In building our own conversions, we can personally seek the Savior, as Mary Magdalene did when she went to the tomb. We may not have the opportunity to see Him, but we can still witness of Christ. We can repent and obey the word of the Lord, like Mother Eve. We can discipline body and mind and use our godly powers for good and righteous examples, like the daughters of Onitah. Through the Holy Ghost we can learn the lessons our tragedies teach us, like Reyna Aburto. We can reach out with glue on our hands and bring others into the circle or hold them as they pass back through the veil.
In conclusion, let me read the words of pure joy after Christ visited the people in the Americas and they were all converted and notice how much of true conversion results from taming contention. This comes from 4 Nephi chapter 1:
“And it came to pass in the thirty and sixth year, the people were all converted unto the Lord, upon all the face of the land, both Nephites and Lamanites, and there were no contentions and disputations among them, and every man did deal justly one with another.
“And they had all things common among them; therefore there were not rich and poor, bond and free, but they were all made free, and partakers of the heavenly gift. …
“And there were no envyings, nor strifes, nor tumults, nor whoredoms, nor lyings, nor murders … and surely there could not be a happier people among all the people who had been created by the hand of God.
“… Neither were there Lamanites, nor any manner of -ites; but they were in one, the children of Christ, and heirs to the kingdom of God.
“And how blessed were they! For the Lord did bless them in all their doings; yea, even they were blessed and prospered.”
I testify that exactly like the families in the Book of Mormon, if we build our conversion to the Lord, a little bit every day, by acting on our faith to see, by disciplining ourselves to repent and create according to the law, and by strengthening others in bonds of unity, the Lord will bless us in all our doings and we will find the happiness we seek.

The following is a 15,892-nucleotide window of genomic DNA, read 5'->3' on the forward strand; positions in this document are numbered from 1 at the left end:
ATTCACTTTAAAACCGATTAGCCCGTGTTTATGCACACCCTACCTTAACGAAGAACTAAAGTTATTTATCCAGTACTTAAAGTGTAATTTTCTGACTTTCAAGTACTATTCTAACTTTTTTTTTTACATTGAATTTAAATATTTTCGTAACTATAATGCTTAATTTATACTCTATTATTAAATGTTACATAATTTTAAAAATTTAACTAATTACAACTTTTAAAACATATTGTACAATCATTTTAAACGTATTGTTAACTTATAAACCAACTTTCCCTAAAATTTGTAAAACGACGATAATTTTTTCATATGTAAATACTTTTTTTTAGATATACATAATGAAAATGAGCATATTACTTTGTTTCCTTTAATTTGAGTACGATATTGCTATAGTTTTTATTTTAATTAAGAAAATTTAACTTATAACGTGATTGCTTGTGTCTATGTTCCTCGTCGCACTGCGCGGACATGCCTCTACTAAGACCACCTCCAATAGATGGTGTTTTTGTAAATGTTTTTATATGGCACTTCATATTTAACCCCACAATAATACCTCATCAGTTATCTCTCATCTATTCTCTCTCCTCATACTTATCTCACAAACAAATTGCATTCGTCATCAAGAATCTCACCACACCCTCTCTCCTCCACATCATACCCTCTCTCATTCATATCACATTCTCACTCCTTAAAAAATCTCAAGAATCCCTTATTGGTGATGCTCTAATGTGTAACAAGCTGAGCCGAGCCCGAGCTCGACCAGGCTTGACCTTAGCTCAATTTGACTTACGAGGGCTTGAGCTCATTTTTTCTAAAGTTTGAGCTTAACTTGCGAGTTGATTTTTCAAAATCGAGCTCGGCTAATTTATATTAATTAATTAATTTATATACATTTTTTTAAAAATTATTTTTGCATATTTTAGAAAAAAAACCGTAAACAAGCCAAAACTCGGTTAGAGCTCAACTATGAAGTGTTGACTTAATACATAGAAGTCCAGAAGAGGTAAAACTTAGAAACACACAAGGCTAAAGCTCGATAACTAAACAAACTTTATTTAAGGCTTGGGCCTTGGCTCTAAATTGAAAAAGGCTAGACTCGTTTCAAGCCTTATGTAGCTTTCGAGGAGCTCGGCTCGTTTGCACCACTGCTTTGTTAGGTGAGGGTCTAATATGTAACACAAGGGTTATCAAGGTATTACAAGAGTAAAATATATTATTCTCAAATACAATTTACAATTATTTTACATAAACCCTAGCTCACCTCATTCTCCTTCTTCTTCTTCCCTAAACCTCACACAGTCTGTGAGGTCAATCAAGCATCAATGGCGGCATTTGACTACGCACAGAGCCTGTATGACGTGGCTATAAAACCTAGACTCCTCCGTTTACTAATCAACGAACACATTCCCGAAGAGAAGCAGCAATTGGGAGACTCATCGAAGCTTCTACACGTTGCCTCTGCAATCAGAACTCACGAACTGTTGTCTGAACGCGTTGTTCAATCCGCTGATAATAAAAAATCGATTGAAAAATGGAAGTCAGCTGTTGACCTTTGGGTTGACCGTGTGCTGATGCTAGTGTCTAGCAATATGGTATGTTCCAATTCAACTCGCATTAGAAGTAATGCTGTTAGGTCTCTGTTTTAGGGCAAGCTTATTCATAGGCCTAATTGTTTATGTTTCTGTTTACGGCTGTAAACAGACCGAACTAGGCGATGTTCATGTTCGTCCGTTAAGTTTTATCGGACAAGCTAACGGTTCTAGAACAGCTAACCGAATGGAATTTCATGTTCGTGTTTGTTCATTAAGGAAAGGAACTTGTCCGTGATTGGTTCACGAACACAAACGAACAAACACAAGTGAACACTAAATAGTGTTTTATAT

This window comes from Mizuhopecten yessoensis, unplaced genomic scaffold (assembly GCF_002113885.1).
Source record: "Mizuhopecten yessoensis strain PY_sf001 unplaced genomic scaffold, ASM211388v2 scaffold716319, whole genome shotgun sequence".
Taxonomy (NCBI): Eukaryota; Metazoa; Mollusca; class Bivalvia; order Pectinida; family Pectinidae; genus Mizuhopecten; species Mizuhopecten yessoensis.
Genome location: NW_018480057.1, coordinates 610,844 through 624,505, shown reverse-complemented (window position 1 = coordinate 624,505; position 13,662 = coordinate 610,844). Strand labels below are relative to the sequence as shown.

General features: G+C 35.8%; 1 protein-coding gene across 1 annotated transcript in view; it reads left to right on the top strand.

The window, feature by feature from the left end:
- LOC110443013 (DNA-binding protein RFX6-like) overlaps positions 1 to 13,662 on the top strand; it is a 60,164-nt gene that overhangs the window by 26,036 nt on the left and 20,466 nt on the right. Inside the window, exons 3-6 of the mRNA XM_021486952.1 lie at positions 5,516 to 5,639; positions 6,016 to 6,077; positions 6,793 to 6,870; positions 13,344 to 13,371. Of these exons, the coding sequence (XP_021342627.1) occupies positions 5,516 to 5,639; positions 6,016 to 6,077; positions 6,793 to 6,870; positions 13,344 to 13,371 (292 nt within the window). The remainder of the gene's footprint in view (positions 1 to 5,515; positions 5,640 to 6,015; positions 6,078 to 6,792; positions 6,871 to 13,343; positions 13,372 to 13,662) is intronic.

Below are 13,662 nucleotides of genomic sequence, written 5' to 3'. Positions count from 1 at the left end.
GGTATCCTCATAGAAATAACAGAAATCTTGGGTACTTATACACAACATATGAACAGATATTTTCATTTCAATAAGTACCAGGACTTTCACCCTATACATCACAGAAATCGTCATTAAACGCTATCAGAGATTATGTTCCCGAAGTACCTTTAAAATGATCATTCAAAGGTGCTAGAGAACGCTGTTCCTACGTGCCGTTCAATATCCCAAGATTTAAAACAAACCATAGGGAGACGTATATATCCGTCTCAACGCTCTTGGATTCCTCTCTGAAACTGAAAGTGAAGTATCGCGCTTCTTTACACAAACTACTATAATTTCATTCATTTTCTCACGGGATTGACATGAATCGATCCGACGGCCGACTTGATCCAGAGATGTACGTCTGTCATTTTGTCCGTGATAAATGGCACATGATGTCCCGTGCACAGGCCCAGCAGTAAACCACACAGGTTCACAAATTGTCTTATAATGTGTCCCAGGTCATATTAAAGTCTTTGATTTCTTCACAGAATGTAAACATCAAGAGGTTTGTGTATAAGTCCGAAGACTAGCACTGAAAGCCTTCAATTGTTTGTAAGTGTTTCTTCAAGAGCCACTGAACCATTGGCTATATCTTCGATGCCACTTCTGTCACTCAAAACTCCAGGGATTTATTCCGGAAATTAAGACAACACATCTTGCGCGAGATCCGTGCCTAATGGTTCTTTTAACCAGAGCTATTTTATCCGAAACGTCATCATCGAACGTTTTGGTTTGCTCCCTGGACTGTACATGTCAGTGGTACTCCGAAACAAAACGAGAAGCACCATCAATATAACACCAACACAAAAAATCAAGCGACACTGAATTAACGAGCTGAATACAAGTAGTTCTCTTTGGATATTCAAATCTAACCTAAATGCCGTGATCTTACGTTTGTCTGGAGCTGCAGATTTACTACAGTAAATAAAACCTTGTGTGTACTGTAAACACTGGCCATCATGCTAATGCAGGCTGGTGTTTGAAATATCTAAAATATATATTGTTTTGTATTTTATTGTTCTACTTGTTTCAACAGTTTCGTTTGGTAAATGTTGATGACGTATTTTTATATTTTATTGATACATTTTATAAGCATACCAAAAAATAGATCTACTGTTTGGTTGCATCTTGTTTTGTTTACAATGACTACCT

- Jacob 4:13.
- Ether 3:6–13.
- Genesis 22.
- Moses 5:11.
- ComRes survey of 2,010 British adults for BBC local radio.
- John 20:7.
- 1 Corinthians 15:20.
- John 20:11–18.
- Matthew 28:7.
- Abraham 1:5–8.
- Abraham 1:9.
- Neal A. Maxwell, “If Thou Endure Well,” BYU devotional, Dec. 2, 1984, 8.
- “Earthquake Rocks Managua” Dec. 23, 1972.
- Reyna Aburto, interview with author, Apr. 21, 2017.
- In Conference Report, Apr. 1960, 21.
- Doctrine and Covenants 25:10.
- “Converted unto the Lord,” Oct. 2012 general conference.
- “Happiness, Your Heritage,” Oct. 2008 general conference.
- “Happiness, Your Heritage,” Oct. 2008 general conference.
- “Mothers and Daughters,” Apr. 2010 general conference.
- Joseph Smith, in Daughters in My Kingdom, 169.
- Luke 22:31–32.
- Mosiah 18:8.
- Leviticus 19:34.
- Doctrine and Covenants 38:27.
- “Singleness: How Relief Society Can Help,” Oct. 1980 general conference.
- Mormon 9:9.
- Eliza R. Snow, address to Lehi Ward Relief Society, Oct. 27, 1869, Lehi Ward, Alpine (Utah) Stake, in Relief Society, Minute Book, 1868–79, Church History Library, Salt Lake City, 26–27.